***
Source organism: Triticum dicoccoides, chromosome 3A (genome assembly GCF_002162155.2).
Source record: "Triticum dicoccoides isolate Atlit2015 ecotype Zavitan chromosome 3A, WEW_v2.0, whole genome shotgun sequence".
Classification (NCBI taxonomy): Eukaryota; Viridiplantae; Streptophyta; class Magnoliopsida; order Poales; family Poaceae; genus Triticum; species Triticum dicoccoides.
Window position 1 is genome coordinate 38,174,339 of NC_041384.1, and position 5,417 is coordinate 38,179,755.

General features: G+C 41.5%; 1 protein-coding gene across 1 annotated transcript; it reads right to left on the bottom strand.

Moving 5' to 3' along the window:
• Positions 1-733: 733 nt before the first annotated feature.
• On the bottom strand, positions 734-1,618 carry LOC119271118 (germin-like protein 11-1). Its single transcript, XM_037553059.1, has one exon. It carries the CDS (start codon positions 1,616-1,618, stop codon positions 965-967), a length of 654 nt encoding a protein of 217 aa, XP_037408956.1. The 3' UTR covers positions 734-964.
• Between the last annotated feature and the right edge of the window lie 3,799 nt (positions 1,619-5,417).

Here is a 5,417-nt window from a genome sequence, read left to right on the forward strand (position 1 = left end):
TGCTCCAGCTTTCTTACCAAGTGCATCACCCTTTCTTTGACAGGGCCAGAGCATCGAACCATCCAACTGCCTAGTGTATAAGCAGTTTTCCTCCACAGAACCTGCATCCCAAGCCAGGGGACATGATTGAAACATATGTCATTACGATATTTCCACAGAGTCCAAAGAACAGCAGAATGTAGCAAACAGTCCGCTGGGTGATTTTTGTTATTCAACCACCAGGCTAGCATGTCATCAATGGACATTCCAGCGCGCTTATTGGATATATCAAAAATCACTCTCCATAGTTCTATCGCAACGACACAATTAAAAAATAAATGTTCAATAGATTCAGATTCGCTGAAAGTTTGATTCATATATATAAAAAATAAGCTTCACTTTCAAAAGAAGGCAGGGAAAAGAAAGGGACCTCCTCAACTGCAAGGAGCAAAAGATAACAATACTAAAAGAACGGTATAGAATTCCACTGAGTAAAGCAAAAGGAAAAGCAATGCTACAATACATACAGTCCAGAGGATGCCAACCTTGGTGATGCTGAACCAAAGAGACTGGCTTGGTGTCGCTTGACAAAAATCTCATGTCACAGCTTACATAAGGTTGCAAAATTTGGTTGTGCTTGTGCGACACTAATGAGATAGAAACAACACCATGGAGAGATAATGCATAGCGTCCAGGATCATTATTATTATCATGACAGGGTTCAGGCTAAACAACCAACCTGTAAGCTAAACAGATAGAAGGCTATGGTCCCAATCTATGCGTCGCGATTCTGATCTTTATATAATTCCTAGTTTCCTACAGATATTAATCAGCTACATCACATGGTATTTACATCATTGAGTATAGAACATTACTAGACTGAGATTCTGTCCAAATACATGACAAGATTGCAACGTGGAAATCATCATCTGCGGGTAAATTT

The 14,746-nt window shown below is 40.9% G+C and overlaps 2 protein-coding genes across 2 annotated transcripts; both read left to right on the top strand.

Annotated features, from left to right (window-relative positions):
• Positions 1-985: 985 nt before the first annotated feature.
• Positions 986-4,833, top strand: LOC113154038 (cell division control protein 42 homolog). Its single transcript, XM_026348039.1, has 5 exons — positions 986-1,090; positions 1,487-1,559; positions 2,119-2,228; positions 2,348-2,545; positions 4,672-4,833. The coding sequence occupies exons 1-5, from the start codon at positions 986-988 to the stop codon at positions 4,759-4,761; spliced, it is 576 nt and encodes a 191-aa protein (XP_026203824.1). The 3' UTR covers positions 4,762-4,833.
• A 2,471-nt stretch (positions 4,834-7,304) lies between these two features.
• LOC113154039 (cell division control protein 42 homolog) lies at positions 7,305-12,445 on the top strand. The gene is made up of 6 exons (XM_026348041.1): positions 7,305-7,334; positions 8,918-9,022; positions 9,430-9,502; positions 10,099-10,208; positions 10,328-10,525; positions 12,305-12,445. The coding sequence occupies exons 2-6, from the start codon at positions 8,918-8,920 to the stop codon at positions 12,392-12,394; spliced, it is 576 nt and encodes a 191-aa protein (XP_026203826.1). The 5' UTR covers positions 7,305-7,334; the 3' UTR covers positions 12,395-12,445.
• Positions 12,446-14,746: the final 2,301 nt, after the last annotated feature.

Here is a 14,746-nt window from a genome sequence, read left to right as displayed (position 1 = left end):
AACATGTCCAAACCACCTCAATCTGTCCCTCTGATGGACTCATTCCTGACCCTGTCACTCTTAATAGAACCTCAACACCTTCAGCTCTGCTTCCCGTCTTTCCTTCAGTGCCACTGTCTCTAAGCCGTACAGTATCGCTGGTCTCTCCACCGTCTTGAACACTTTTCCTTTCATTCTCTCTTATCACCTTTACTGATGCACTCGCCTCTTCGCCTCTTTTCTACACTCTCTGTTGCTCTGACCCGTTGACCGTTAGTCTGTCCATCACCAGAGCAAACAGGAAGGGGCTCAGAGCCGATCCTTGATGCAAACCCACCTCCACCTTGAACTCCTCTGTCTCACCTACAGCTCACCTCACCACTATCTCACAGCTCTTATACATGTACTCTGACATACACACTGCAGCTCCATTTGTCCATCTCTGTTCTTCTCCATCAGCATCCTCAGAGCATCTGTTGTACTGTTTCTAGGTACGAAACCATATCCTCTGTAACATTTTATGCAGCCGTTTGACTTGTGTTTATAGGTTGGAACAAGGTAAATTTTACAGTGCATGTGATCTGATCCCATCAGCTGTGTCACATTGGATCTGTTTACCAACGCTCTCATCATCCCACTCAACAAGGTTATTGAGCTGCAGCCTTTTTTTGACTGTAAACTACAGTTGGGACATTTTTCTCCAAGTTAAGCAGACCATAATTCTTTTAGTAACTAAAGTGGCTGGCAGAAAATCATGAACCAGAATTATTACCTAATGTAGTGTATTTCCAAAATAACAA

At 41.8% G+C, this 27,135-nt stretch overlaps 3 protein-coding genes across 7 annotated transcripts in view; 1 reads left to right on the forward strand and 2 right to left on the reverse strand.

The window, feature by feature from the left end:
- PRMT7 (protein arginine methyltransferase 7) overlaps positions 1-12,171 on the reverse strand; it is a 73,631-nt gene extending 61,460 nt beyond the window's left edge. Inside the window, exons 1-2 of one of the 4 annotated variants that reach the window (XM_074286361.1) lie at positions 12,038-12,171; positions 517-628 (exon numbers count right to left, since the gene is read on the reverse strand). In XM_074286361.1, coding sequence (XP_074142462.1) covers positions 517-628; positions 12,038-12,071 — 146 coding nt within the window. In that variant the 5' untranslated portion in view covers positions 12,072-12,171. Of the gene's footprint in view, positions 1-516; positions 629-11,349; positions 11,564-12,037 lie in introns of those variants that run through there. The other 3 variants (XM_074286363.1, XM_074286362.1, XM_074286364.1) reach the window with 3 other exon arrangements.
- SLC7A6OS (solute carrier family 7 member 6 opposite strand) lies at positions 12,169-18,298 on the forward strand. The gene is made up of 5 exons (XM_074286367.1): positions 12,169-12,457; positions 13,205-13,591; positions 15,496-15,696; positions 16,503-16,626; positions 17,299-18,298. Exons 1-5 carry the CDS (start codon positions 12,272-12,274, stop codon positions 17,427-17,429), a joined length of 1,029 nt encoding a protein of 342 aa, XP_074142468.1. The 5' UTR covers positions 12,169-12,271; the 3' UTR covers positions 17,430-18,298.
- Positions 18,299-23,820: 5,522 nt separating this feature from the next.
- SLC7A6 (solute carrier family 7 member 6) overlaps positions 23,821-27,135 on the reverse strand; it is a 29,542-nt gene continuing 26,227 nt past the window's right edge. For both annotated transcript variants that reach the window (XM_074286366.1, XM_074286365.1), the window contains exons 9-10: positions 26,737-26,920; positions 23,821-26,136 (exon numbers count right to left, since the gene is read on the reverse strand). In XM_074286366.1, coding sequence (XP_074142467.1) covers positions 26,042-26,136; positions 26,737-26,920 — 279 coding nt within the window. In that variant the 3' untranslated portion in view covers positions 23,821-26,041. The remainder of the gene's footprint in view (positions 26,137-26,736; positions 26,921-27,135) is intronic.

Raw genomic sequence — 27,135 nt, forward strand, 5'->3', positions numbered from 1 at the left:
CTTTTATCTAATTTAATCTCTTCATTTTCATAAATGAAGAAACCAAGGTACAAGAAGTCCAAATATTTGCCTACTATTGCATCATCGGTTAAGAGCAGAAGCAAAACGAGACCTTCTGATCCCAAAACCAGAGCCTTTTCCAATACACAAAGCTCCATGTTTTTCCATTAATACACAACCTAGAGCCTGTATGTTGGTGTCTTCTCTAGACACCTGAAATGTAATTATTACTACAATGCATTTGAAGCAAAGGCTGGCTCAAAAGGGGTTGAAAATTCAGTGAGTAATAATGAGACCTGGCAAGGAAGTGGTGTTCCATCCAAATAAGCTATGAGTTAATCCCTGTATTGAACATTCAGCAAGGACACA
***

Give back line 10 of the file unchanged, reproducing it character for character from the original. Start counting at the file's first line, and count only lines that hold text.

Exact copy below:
Here is a 5,417-nt window from a genome sequence, read left to right on the forward strand (position 1 = left end):